What I’m about to say draws on some thinking I have been doing on two subjects – 1) AEA’s development in terms of evolutionary biology (Ideological Diversity in Evaluation. We Don’t Have it, and We Do Need It, and 2) Using an evolutionary biology view to connect the intellectual development of evaluation and the development of the evaluation community); and the nature of diversity in complex systems. (If you have not read Scott Page’s Diversity and Complexity, I recommend it.).

Part 1: What do I mean by diversity?

There are two reasons for AEA to build diversity. One is to pursue the social good. The other is to maximize the likelihood that we can thrive as circumstances change. Diversity Continue reading “Part 1 of a 3 Part Series on how to Make AEA, and Evaluation, Relevant in the Future: What is Diversity?”

Part 2 of a 3 Part Series on how to Make AEA, and Evaluation, Relevant in the Future: AEA as an Evolving Organism

Common Introduction to all Three Parts

I have been thinking about what will happen to AEA, and to evaluation, in the future. I can conjure scenarios where AEA and evaluation thrive, and I can imagine scenarios where they whither. What I cannot envision is a future in which AEA and evaluation, as we know them now, stay the same. What I want to do is to start a conversation about preparing for the future. AEA is already active in efforts to envision its future: What will AEA be in 2020? My intent is to inject another perspective into that discussion.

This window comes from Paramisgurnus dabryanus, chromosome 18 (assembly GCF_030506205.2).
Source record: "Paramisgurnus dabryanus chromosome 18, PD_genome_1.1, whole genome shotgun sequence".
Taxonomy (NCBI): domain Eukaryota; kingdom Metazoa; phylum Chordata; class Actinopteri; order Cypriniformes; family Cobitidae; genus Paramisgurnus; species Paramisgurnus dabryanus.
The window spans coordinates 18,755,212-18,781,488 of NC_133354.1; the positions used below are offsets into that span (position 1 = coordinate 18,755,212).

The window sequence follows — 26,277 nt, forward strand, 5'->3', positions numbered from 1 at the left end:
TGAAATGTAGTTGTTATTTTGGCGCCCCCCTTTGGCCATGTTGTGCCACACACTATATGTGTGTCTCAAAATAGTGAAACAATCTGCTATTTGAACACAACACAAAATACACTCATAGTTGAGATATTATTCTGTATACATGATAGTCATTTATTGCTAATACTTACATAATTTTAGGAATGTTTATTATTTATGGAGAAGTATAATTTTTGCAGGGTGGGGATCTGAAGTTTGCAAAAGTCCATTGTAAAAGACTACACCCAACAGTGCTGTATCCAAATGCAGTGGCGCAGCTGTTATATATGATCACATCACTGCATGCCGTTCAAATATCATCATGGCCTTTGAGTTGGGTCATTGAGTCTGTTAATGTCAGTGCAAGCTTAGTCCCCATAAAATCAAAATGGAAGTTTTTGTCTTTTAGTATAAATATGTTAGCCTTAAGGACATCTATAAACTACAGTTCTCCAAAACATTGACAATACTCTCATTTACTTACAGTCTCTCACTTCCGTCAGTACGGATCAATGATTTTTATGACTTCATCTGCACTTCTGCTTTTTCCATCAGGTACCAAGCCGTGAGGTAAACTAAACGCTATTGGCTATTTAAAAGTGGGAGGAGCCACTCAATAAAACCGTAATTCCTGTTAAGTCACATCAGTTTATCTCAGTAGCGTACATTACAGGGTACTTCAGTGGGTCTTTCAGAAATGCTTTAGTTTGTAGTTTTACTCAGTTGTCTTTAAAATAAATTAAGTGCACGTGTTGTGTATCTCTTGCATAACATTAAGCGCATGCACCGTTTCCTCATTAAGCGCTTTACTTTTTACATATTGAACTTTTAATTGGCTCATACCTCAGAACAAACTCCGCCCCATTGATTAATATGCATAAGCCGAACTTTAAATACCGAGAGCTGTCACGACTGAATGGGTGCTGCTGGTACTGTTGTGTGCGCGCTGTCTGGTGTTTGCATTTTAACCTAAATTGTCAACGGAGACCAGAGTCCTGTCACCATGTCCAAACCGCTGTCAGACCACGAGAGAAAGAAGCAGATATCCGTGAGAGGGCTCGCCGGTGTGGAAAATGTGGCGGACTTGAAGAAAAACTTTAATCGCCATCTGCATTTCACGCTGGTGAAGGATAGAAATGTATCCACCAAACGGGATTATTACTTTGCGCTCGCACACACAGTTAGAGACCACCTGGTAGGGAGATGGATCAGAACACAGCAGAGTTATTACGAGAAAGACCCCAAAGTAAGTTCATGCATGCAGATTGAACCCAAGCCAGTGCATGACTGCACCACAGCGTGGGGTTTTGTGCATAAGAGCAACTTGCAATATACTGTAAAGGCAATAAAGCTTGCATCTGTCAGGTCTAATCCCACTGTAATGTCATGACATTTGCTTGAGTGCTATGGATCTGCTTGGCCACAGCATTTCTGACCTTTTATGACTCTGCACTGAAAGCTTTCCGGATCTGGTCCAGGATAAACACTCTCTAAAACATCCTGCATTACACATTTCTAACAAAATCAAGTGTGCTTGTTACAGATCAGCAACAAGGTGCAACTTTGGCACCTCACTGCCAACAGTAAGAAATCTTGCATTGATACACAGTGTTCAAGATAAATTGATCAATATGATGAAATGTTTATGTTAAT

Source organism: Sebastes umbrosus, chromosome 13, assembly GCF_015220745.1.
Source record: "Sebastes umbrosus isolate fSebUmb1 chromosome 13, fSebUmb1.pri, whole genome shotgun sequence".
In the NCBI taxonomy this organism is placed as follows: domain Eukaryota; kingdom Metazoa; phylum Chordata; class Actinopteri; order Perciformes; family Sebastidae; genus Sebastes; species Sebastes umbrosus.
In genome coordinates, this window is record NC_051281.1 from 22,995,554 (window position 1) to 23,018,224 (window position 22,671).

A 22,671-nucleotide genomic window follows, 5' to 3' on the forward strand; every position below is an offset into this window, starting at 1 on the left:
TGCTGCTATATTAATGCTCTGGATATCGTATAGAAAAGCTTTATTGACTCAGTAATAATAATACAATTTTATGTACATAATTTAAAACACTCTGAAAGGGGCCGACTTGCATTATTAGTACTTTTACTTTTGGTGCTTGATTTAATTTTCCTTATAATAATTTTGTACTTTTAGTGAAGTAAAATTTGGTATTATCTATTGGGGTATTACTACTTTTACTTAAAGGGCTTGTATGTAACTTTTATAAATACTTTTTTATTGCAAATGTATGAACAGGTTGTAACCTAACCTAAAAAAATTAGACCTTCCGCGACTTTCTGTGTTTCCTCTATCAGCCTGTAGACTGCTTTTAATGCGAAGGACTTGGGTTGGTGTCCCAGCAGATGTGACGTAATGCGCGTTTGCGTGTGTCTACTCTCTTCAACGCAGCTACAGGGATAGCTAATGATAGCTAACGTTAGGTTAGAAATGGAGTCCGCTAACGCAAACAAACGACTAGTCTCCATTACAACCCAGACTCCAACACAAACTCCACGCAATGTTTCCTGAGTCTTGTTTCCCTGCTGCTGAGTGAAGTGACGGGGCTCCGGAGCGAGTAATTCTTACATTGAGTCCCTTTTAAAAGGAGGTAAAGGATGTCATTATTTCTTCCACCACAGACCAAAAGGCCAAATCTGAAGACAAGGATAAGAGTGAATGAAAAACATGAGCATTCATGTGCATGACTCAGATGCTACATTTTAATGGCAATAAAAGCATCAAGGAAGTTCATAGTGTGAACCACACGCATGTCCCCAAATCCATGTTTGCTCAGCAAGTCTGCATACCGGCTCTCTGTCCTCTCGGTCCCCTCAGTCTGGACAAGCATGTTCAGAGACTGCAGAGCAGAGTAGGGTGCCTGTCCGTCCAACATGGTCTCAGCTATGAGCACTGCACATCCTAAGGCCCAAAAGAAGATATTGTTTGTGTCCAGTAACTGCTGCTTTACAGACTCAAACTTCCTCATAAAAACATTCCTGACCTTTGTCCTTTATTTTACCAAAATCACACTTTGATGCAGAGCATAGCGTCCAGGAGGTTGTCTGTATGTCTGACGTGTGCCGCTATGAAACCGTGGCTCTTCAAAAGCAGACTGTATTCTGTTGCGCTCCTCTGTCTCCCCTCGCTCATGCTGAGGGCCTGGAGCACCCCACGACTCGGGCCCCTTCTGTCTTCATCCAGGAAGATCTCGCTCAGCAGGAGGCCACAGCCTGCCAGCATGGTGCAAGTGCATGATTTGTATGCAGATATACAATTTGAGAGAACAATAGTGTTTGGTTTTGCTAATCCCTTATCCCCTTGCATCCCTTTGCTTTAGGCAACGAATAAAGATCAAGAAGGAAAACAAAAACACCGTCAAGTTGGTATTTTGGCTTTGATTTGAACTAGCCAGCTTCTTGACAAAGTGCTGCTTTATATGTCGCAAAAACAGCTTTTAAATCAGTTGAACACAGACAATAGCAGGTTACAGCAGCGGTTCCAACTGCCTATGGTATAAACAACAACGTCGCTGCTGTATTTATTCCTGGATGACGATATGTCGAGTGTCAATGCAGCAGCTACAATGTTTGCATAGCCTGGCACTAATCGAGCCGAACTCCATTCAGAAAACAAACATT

What I’m about to say draws on some thinking I have been doing on two subjects – 1) AEA’s development in terms of evolutionary biology (Ideological Diversity in Evaluation. We Don’t Have it, and We Do Need It, and 2) Using an evolutionary biology view to connect the intellectual development of evaluation and the development of the evaluation community); and the nature of diversity in complex systems. (If you have not read Scott Page’s Diversity and Complexity, I recommend it.).

Part 1: What do I mean by diversity?

There are two reasons for AEA to build diversity. One is to pursue the social good. The Continue reading “Part 2 of a 3 Part Series on how to Make AEA, and Evaluation, Relevant in the Future: AEA as an Evolving Organism”

Part 3 of a 3 Part Series on how to Make AEA, and Evaluation, Relevant in the Future: Evolution, Diversity and Change from the Middle

Common Introduction to all Three Parts

I have been thinking about what will happen to AEA, and to evaluation, in the future. I can conjure scenarios where AEA and evaluation thrive, and I can imagine scenarios where they whither. What I cannot envision is a future in which AEA and evaluation, as we know them now, stay the same. What I want to do is to start a conversation about preparing for the future. AEA is already active in efforts to envision its future: What will AEA be in 2020? My intent is to inject another perspective into that discussion.

What I’m about to say draws on some thinking I have been doing on two subjects – 1) AEA’s development in terms of evolutionary biology (Ideological Diversity in Evaluation. We Don’t Have it, and We Do Need It, and 2) Using an evolutionary biology view to connect the intellectual development of evaluation and the development of the evaluation community); and the nature of diversity in complex systems. (If you have not read Scott Page’s Diversity and Complexity, I recommend it.)

Part 1: What do I mean by diversity?

Continue reading “Part 3 of a 3 Part Series on how to Make AEA, and Evaluation, Relevant in the Future: Evolution, Diversity and Change from the Middle”